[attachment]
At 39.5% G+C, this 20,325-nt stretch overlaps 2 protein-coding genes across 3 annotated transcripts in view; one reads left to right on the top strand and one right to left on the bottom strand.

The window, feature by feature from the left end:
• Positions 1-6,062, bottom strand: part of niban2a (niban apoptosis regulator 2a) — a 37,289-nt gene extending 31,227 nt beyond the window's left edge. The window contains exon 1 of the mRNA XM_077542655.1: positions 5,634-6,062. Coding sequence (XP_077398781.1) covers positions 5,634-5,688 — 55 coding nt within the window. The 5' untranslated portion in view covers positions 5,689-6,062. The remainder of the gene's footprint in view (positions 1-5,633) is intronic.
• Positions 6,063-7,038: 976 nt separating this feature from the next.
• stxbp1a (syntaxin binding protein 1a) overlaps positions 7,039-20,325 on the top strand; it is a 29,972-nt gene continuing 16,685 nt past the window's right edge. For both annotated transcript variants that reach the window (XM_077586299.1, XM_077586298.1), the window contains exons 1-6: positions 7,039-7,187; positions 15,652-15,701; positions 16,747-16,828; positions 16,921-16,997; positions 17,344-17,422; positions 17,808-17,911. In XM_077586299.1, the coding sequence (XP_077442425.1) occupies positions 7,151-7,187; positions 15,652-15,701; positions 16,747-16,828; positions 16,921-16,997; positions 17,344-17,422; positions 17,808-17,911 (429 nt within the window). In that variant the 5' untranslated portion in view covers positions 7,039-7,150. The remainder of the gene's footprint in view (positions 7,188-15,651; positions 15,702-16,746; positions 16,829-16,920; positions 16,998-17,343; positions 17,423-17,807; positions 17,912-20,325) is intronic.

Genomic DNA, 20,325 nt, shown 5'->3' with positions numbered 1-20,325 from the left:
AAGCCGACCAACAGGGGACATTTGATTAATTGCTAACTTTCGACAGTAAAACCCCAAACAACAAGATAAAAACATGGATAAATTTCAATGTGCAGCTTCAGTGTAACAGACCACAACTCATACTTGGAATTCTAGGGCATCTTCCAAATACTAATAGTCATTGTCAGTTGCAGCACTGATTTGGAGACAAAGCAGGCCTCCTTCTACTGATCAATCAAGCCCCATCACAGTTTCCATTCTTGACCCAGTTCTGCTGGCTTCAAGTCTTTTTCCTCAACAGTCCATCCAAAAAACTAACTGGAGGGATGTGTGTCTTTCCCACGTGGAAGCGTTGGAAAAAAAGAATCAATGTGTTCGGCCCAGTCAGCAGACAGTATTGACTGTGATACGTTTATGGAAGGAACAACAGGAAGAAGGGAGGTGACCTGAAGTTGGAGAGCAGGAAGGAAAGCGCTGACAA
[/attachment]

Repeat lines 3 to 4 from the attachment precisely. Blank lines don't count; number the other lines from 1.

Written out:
• Positions 1-6,062, bottom strand: part of niban2a (niban apoptosis regulator 2a) — a 37,289-nt gene extending 31,227 nt beyond the window's left edge. The window contains exon 1 of the mRNA XM_077542655.1: positions 5,634-6,062. Coding sequence (XP_077398781.1) covers positions 5,634-5,688 — 55 coding nt within the window. The 5' untranslated portion in view covers positions 5,689-6,062. The remainder of the gene's footprint in view (positions 1-5,633) is intronic.
• Positions 6,063-7,038: 976 nt separating this feature from the next.